Spalding previewed this extraordinary set of songs live at Brooklyn’s BRIC House, a concert that NPR has made available online.
It’s highly recommended and a compulsively theatrical delight. Singing through the voice of her alter ego, the Emily of the title, Spalding lets loose, as she puts it, enjoying spontaneous engagement, asking questions, trying on other people’s ideologies, and welcoming it all without any preconceived notions, because she’s new here.
All of this achieved in a mind-expanding mélange with what sounds to my ears like a sophisticated nod to the spirit of the late Frank Zappa.
This energy carries on and never lets up, right through to a finale, introduced over stalking mysterious bass lines, in which one might imagine the curtains being pulled aside for the encore to end all encore.
And maybe, at heart, it’s a close cousin to a grand Broadway extravaganza, right down to some skewed Rodgers and Hammerstein-styled waltzing.
2017’s Exposure was frank in its experimentation: a studio adventure undertaken over 77 hours, made available live online for our delectation, right down to coffee breaks.
It turned up as a two-disc set, a limited edition that quickly went out of print, with the second of its discs, titled Undeveloped, letting us in at the coalface of creation.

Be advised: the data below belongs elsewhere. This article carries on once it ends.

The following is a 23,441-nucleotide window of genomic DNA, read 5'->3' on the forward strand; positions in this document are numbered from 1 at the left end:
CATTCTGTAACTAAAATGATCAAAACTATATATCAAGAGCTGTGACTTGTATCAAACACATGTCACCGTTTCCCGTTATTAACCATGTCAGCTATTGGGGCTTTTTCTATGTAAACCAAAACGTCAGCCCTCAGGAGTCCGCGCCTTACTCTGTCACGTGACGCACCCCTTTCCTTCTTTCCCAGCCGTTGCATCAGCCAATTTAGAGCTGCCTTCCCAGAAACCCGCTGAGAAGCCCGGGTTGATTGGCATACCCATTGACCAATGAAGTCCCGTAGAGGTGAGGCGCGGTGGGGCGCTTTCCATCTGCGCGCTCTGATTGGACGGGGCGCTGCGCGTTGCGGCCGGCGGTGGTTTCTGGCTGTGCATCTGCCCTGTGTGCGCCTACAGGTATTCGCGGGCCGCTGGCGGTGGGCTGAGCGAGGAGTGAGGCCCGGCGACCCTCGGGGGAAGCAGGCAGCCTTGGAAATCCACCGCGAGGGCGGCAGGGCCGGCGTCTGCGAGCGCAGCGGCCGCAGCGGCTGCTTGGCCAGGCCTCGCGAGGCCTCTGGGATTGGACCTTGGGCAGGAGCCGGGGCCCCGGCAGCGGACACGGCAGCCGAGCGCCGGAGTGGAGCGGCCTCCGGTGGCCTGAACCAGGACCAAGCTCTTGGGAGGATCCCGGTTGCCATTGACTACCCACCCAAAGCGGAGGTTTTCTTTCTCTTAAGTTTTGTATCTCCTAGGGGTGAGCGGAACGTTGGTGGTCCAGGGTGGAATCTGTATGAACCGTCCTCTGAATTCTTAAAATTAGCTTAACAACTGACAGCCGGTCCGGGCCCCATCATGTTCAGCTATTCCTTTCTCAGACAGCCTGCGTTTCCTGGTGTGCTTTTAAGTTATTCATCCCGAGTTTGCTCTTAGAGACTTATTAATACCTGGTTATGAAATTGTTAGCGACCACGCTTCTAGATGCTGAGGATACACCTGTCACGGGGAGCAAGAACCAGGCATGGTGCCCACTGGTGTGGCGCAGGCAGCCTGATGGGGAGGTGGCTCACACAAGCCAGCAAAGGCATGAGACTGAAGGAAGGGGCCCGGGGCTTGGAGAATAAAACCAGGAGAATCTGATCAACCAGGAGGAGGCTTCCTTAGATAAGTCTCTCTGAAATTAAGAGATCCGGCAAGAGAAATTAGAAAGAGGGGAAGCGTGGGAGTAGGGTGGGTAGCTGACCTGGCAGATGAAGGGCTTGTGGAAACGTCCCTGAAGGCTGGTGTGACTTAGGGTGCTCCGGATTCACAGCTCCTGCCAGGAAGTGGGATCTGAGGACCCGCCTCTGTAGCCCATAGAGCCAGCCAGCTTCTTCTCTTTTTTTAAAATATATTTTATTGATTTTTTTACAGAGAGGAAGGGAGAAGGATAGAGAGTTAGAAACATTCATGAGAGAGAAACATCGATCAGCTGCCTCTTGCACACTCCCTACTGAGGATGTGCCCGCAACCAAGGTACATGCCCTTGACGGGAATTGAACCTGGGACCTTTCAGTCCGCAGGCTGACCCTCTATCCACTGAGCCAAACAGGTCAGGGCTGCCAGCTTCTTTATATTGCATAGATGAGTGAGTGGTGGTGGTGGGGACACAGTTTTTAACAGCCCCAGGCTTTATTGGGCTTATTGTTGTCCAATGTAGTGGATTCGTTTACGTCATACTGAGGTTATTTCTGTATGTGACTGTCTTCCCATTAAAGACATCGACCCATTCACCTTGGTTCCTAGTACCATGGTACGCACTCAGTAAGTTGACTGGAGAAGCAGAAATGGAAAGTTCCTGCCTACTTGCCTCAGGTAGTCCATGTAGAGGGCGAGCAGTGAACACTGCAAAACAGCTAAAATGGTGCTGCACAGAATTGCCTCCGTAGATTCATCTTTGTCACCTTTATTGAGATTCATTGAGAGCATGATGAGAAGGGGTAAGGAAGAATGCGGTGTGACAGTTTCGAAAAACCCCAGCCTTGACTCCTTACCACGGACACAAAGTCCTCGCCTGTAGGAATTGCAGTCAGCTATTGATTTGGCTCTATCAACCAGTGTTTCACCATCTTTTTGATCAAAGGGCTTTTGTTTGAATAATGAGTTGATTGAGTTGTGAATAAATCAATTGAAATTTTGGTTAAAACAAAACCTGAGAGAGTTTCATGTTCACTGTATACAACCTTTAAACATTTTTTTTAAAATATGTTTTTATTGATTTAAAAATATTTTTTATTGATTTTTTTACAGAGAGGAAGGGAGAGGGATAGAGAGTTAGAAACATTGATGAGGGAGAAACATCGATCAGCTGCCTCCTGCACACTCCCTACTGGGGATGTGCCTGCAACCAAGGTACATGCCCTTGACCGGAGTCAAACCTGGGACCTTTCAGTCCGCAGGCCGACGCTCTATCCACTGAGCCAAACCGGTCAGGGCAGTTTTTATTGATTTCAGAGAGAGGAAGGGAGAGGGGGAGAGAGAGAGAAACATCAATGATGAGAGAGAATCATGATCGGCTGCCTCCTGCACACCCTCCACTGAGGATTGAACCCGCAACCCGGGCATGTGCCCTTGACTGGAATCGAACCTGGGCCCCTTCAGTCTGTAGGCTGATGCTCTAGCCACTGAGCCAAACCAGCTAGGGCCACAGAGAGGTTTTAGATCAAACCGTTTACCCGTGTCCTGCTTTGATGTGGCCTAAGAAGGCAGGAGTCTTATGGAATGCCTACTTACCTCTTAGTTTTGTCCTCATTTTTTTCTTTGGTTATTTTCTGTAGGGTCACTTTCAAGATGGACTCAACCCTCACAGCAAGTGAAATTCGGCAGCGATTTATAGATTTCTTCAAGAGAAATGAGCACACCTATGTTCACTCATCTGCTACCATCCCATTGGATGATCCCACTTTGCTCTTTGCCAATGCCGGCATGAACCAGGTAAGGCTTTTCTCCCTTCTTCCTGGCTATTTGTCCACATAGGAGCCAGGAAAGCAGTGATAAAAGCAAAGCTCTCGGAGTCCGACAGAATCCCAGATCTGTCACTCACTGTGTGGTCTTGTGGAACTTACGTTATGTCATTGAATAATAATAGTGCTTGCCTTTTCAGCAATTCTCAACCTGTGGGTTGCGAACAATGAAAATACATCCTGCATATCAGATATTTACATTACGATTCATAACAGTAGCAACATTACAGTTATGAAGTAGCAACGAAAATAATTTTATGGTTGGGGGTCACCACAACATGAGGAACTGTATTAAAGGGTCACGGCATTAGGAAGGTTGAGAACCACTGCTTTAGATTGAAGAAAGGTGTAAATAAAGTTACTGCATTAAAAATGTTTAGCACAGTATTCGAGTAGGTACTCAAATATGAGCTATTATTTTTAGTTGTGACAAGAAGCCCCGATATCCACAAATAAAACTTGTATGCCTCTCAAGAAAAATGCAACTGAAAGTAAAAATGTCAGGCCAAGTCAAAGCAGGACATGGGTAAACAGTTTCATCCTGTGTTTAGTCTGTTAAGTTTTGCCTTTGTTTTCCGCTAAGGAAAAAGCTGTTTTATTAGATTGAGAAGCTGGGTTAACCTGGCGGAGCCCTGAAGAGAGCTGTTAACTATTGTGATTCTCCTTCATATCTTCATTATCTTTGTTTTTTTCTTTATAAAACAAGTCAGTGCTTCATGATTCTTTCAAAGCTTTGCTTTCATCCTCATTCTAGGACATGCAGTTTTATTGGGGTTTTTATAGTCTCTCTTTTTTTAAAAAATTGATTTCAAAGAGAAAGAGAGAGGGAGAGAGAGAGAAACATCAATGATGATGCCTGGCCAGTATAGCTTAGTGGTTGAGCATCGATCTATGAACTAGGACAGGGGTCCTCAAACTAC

Esperanza Spalding’s latest release, 12 Little Spells, may be her most personal yet.
And, by its very subject matter — the human body — perhaps it has the potential to reach her widest audience yet.
It grew out of her experiences with the energy healing of Japanese Reiki; she liked the way in which Reiki took a non-scientific approach to how music, sound and energy, when combined in specific ways, can affect us.
Another influence was a book by Alejandro Jodorowsky published in 1995 titled Psychomagic that investigates the transformative and healing power of the arts on the human body and spirit.
Spalding went on to say that she used the book as a tactic, right down to an unblinking acceptance of the role of magic in any negotiations.
And so the 12 Little Spells of the album (although in fact there are 16, with four bonus tracks) move through the various corporeal regions.
We start with the thoracic spine in the opening, title song with bones stacked from mouth to tail in the musical equivalent of full cinematic splendor.